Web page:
There is also a Plymouth-Dakar Challenge, organized by an entirely different group of people and restricted to vehicles which cost their owners less than GBP100, with GBP 15 allowed for "race" preparation. The vehicles used here are mostly held together with duct tape.
Most of the competitive sections ("stages" or "specials") are off-road, over dunes, mud, camel grass, rocks, erg, etc; and vary from several kilometers to several hundred kilometers per day.
|Table of contents|
2 Vehicles and Classes
4 Television coverage
6 External Links
History and route
The race originated in 1978, a year after racer Thierry Sabine got lost in the desert, and decided this would be a good location for a regular rally. Historically, the rally originally was from Paris, France to Dakar, Senegal (interrupted by a transfer across the Mediterranean); however due to politics and other factors, the course as well as the origin and destination have varied. The 2002 course was from Arras, France (near Paris), through Madrid, Spain, to Dakar. The 2000 course was from Dakar to Cairo, Egypt. Early rallies passed through Algeria, now considered one of the most inhospitable countries on earth as regards foreigners.
Vehicles and Classes
The three major competitive classes of the Dakar are motorcycles, automobiles (small trucks) and large trucks. Many vehicle manufacturers use the Dakar as an opportunity to demonstrate the durability of their vehicles, though most vehicles are heavily modified. Originally, (mostly) European utility vehicles dominated the race: Land Rover, Range Rover, Toyota Land Cruiser, Mercedes Gelšndewagen and Pinzgauer; other manufacturers entered heavily modified street vehicles such as Rolls Royce, CitroŽn, and even Porsche. Recent (2002) examples in the car class include Mitsubishi (Pajero/Montero), Nissan, and Hyundai; Mercedes, Range Rover, and BMW sport-utilities are represented but do not appear in the leader positions. Jean-Louis Schlesser builds a series of custom dune buggy vehicles for the race (and has won with them several times). American ("Baja") style pro trucks make an appearance, but are also seldom in the winner's circle. Trucks (T4 "Camions" or "Lorries") include Tatra, Kamaz, Hino, MAN, DAF and Mercedes Unimog. In the eighties a strong rivalry between two companies, DAF and Mercedes, led to vehicles which had twin engines and more then 1000 hp. Later Tatra, Perlini and Kamaz took the race up. KTM is the most popular/leading motorcycle; BMW also produces a "Dakar" enduro bike.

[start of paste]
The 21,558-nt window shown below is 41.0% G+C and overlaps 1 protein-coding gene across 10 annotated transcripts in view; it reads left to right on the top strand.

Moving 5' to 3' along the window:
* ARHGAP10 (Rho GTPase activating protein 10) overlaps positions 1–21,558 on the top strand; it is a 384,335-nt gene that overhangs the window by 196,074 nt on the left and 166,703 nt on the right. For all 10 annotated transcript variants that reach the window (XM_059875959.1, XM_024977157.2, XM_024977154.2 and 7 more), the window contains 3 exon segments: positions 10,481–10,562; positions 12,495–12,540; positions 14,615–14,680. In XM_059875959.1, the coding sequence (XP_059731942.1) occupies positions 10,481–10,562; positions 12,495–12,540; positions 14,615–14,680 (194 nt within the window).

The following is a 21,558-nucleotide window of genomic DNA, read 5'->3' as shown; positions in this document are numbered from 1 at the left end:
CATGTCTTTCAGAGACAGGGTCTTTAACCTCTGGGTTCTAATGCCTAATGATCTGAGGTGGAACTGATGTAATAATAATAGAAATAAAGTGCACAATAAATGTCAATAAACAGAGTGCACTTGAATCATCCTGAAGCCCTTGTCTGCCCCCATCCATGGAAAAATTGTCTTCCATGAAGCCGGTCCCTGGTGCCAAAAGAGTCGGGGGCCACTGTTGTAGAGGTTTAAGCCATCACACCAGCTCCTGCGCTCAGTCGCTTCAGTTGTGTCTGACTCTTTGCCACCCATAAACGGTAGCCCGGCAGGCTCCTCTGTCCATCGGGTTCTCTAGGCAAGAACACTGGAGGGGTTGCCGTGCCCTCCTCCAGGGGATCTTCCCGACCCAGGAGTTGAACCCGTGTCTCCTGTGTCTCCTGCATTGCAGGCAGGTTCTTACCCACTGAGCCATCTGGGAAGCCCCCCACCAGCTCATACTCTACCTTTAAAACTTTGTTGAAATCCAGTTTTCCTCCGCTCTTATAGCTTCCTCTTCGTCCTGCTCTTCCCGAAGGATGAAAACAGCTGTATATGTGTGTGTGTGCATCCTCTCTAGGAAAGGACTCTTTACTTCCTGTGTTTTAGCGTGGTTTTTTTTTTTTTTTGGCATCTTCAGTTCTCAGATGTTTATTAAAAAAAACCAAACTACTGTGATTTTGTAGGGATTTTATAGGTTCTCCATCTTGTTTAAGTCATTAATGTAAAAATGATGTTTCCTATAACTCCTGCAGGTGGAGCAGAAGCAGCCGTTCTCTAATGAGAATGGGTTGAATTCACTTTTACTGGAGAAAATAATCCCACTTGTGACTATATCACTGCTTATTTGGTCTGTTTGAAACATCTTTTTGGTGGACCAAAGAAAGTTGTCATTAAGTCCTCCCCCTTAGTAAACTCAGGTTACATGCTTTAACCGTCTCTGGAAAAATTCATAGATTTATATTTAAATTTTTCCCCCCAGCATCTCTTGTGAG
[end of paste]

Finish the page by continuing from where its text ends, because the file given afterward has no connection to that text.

The English television coverage of the rally is narrated by retired motorcycle rider Toby Moody whose distinct accent (especially pronouncing all the foreign names: "Schless-ah", "Shi-no-zoo-ker", "Me-oh-nee") ads to the personality of the race.
In 1982 Mark Thatcher, son of the then British Prime Minister Margaret Thatcher, and his co-driver went missing for three days whilst taking part in the rally. They had become separated from a convoy of vehicles whilst stopping to make repairs. They were eventually spotted by an Algerian army search plane.
In 1986, the organiser of the rally, Thierry Sabine, died in a helicopter crash. It was one of the worst years in the history of the rally.
In 1988, the DAF truck, which went faster then the fastest cars of the day, crashed, killing one of the drivers. DAF retired.